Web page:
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Fiction by Paolo Bacigalupi

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Posted on Sep 29, 2010 in Appearances | 7 comments

Travel and Appearance Schedule

I realize I should actually post where I’m going to be, and what I’m going to be up to for the next month.

Oct 9 — Southern Books Festival, Nashville, TN.

Oct 13 — Boulder, CO – Barnes & Noble, 2999 Pearl St. 5pm.

Oct 22-24 — Denver, CO – Toastmaster @ MileHiCon

Oct 25 — Fort Collins, CO – Reading & Signing @ Old Firehouse Books. 6pm.

Oct 28-31st — Tentatively, I believe I’m going to be at World Fantasy Convention in Columbus, OH. Assuming I buy my membership and a plane ticket.

7 Comments

  1. Paolo – I have a membership you can purchase $125. Email me off site, and I can fix you up.

  2. Bravo Paolo,
    I just finished Ship Breaker. Outstanding book my friend. I am now a big fan. Best book I have read in soooooo long. I loved it so much I did not want it to end. You have great skills bro.
    Another Big Fan,
    Tim Angelo
    Tyler Texas

  3. Windup Girl. Could not put it down. Amazing. Echoes of The Sheep Look Up. Vivid. Chilling. Powerful.

    Hard to use verbs on no sleep.

    Congratulations, can’t wait for adult novel number two.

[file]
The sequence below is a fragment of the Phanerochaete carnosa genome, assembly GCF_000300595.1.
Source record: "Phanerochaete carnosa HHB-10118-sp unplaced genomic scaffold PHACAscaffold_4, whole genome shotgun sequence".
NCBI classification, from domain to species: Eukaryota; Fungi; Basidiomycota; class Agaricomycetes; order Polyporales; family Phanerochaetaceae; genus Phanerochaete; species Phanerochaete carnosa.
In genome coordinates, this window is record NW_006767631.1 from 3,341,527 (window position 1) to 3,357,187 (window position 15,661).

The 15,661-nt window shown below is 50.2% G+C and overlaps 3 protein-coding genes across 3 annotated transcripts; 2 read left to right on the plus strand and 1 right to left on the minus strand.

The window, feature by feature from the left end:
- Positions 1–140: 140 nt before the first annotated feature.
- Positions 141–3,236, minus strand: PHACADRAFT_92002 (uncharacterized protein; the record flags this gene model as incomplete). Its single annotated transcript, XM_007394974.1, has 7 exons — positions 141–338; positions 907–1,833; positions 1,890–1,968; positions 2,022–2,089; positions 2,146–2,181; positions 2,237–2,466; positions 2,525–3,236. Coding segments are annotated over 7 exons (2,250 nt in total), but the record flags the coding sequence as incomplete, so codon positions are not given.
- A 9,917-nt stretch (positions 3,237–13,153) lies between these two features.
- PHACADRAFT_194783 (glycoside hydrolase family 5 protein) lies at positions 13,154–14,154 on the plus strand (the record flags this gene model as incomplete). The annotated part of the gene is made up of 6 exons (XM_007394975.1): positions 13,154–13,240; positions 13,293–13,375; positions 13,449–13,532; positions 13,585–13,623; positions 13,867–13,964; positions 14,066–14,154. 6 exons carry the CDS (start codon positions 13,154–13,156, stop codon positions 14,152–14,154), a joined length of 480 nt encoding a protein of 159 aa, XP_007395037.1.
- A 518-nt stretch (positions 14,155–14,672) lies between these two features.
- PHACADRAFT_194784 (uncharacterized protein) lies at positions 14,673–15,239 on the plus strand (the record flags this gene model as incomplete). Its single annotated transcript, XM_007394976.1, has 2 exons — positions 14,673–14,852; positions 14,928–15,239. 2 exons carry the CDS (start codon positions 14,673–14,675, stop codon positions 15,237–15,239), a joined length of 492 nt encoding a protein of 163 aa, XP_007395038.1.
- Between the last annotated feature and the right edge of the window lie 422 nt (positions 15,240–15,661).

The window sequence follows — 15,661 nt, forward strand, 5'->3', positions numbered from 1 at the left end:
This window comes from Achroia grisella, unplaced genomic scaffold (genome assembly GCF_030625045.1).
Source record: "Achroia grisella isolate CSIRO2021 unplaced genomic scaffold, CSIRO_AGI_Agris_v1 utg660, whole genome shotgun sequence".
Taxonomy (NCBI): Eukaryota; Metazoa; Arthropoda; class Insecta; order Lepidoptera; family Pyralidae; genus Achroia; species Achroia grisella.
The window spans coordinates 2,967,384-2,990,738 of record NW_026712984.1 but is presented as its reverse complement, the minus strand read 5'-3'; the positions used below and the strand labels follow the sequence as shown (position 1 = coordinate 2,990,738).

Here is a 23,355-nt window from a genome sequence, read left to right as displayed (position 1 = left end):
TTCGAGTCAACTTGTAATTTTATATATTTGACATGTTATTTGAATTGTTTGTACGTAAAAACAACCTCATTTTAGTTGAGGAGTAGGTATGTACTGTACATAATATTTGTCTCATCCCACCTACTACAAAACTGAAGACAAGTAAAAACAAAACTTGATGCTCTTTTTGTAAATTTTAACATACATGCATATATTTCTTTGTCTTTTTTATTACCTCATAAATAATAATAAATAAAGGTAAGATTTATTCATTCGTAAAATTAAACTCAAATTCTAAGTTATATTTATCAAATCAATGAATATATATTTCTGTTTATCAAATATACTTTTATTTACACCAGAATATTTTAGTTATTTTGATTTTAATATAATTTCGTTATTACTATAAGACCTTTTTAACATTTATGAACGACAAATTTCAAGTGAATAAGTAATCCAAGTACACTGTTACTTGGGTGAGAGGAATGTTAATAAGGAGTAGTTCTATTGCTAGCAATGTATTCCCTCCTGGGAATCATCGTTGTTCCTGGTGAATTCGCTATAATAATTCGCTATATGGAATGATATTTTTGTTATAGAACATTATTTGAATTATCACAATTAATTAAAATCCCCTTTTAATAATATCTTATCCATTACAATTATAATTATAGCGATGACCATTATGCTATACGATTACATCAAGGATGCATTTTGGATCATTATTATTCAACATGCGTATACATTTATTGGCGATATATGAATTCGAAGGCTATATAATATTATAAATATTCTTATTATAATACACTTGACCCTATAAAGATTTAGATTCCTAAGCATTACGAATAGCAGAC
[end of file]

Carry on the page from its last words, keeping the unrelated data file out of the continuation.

4. Hi Paolo
    I absolutely loved Windup Girl, which I have just finished reading. As someone else on your blog has pointed out (Carol) there are echoes of The Sheep Look Up. Also Oryx and Crake by Margaret Atwood.
    I just read an interview with you where you say a lot of people see what you write as grim and depressing. Well I say it’s just realistic – it’s no more ‘grim and depressing’ than Oryx and Crake and Ms Atwood isn’t referred to as ‘grim and depressing’ all the time?
    I too can’t wait for the next book!

  5. Checked this schedule a few days too late and missed both MileHi Con and your Old Firehouse Books signing. Loved “Windup Girl”, and am excited to read more, and have such a great author nearby.

    Thanks, and keep up the good work.

  6. Paolo, as I finish teaching my Science in Literature class at Colorado School of Mines, I feel that I must write and simply say that “The Windup Girl” is, as always, a huge hit. My students, many of them huge readers of science fiction (in addition to being sharp in all ways science and engineering), respond best to your novel–it provides a way of looking at science fiction both as genre fiction and as literary fiction, and is just plain fun to talk about. Are you going to be doing any readings in Colorado in the next year? I would love to have a chance (sorry for being so bold) to ask you questions about your craft and your inspiration.

    Otherwise, just think of me as a fan, writing to say how much I enjoy teaching students how to love literature through your novel.